cadmium

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cadmium

 (Cd) [kad´me-um]
a chemical element, atomic number 48. (See Appendix 6.) Inhalation of cadmium fumes causes pulmonary edema with proliferative interstitial pneumonia and various degrees of lung damage. Cadmium poisoning may occur due to occupational exposure, smoking, and ingestion of certain foods (kidneys and livers; seafoods such as mussels, oysters, and crabs; and some grains). Maternal cadmium exposure can cause abnormal embryonic development by interfering with normal zinc ion metabolic activities.

cad·mi·um (Cd),

(kad'mē-ŭm),
A metallic element, atomic no. 48, atomic wt. 112.411; its salts are poisonous and little used in medicine but are frequently used in the basic sciences. Various compounds of cadmium are used commercially in metallurgy, photography, and electrochemistry; a few have been used as ascaricides, antiseptics, and fungicides.
[L. cadmia, fr. G. kadmeia or kadmia, an ore of zinc, calamine]

cadmium

/cad·mi·um/ (Cd) (kad´me-um) a chemical element, at. no. 48. Cadmium and its salts are poisonous; inhalation of cadmium fumes or dust causes pneumoconiosis, and ingestion of foods contaminated by cadmium-plated containers causes violent gastrointestinal symptoms.

cadmium (Cd)

[kad′mē·əm]
(Cd)
Etymology: Gk, kadmeia, zinc ore
, a metallic bluish white element that resembles tin. Its atomic number is 48; its atomic mass is 112.40. Cadmium has many uses in industry and was formerly included in medications. Such medications have been replaced by less toxic drugs. See also cadmium poisoning.

cadmium

A toxic divalent metallic element (atomic number 48, atomic weight 112.411), which is ubiquitous in nature and central to many industrial processes. Most cadmium is used for rechargeable batteries; it is also used in electroplating, nuclear fission, TV tubes, photocopier drums and paint pigments (yellow and red). It has no known physiologic role in higher animals.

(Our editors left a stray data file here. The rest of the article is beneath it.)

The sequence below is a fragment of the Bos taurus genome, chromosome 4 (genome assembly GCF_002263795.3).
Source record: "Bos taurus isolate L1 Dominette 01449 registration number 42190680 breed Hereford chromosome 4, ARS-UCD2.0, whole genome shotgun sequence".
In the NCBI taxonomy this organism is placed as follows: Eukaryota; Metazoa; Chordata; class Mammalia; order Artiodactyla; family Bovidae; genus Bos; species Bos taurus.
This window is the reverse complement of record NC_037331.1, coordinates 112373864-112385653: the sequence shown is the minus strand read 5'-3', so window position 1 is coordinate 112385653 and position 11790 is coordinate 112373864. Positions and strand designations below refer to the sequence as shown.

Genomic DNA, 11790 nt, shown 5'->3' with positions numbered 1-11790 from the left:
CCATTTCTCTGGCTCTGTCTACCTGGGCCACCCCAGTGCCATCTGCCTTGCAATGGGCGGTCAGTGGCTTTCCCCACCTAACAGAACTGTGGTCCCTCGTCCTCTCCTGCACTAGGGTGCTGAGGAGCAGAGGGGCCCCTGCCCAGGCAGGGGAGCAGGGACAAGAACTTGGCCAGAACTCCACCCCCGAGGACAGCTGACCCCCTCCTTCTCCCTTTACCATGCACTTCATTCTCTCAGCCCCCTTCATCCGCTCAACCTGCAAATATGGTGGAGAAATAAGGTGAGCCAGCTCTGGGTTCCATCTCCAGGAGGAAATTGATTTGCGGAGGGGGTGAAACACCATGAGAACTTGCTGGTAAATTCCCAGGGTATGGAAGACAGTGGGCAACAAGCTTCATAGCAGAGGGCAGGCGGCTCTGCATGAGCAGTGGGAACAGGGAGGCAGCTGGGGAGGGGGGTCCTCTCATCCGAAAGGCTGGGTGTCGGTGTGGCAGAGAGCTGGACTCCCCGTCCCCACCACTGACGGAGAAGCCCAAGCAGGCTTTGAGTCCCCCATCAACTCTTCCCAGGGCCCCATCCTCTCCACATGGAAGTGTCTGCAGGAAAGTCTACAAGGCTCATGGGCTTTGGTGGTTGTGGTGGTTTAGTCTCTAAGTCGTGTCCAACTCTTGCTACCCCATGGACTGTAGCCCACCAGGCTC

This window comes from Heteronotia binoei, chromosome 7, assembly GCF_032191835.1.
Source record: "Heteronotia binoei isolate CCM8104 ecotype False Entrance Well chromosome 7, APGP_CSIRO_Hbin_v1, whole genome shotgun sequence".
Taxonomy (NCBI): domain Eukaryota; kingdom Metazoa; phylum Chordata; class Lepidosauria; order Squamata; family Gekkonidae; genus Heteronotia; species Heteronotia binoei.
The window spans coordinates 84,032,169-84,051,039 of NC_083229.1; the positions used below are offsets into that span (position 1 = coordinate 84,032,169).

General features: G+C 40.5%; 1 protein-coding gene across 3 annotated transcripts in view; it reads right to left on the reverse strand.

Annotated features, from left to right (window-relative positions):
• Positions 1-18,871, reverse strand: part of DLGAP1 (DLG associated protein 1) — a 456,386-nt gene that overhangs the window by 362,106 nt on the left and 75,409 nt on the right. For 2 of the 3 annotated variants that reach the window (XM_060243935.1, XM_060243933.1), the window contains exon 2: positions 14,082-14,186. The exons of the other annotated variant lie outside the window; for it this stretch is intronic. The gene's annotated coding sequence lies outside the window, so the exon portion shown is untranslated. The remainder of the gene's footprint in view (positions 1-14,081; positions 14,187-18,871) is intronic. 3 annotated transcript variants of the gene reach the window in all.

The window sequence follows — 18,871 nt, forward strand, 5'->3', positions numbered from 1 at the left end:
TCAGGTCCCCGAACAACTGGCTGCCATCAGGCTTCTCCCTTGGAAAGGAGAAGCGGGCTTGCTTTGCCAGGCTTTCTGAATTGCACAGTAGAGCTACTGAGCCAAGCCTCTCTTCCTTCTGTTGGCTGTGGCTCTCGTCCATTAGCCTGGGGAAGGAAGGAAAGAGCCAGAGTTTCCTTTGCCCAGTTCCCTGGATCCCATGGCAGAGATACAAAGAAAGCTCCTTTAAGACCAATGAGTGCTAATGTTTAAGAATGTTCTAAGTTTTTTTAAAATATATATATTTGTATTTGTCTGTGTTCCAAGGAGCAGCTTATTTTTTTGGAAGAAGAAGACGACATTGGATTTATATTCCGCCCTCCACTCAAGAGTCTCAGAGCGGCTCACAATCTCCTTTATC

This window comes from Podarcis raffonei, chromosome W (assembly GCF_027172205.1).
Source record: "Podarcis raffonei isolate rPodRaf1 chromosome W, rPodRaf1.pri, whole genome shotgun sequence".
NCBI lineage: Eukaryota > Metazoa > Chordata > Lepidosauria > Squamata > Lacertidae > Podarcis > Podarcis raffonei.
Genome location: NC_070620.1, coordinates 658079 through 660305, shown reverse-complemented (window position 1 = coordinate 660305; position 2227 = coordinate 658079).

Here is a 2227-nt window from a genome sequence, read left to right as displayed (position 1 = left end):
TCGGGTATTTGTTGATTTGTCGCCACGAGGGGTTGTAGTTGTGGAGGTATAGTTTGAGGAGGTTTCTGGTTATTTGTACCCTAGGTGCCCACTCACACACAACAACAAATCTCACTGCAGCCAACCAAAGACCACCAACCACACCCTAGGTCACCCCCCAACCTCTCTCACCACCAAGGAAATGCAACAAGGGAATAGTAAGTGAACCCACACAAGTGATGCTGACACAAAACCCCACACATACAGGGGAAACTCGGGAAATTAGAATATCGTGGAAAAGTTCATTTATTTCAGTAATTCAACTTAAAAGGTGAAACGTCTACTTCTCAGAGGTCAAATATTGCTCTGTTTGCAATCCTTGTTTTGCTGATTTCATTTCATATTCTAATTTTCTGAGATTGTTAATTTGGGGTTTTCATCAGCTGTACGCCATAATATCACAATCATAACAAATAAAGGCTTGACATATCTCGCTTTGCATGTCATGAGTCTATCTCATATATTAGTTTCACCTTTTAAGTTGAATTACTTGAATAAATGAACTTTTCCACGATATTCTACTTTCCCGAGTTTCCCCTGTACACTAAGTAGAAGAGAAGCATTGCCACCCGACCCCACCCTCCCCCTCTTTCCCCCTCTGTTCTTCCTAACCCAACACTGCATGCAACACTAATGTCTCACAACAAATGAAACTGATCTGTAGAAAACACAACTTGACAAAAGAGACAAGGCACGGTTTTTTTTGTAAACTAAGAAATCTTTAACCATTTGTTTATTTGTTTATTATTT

Ref range
0–5.0 µg/L.
 
Toxic range
> 100 µg/L.

cad·mi·um

(Cd) (kad'mē-ŭm)
A metallicelement, atomic no. 48, atomic wt. 112.411; its salts are poisonous and little used in medicine. Various compounds of cadmium are used commercially in fields such as metallurgy, photography, and electrochemistry; a few have been used as ascaricides, antiseptics, and fungicides.
[L. cadmia, fr. G. kadmeia or kadmia, an ore of zinc, calamine]

cadmium

A poisonous metal sometimes encountered as an air pollutant in industrial processes. Inhaled cadmium dust can cause lung inflammation. Cadmium is also damaging to the kidneys and can cause softening of the bones (OSTEOMALACIA).

cadmium,

n a toxic metal that is found in cigarette smoke, industrial waste, paints, and plastics. Exposure has been linked to cancer, hypertension, and lowered activity of specific enzymes.
cadmium iodatum (kadˑ·mē·m ī·ō·dāˑ·tm),
n a homeopathic preparation of cadmium used to alleviate the symptoms associated with radiation treatments.
cadmium sulphuricum (kadˑ·mē·m sl·fyurˑ·i·km),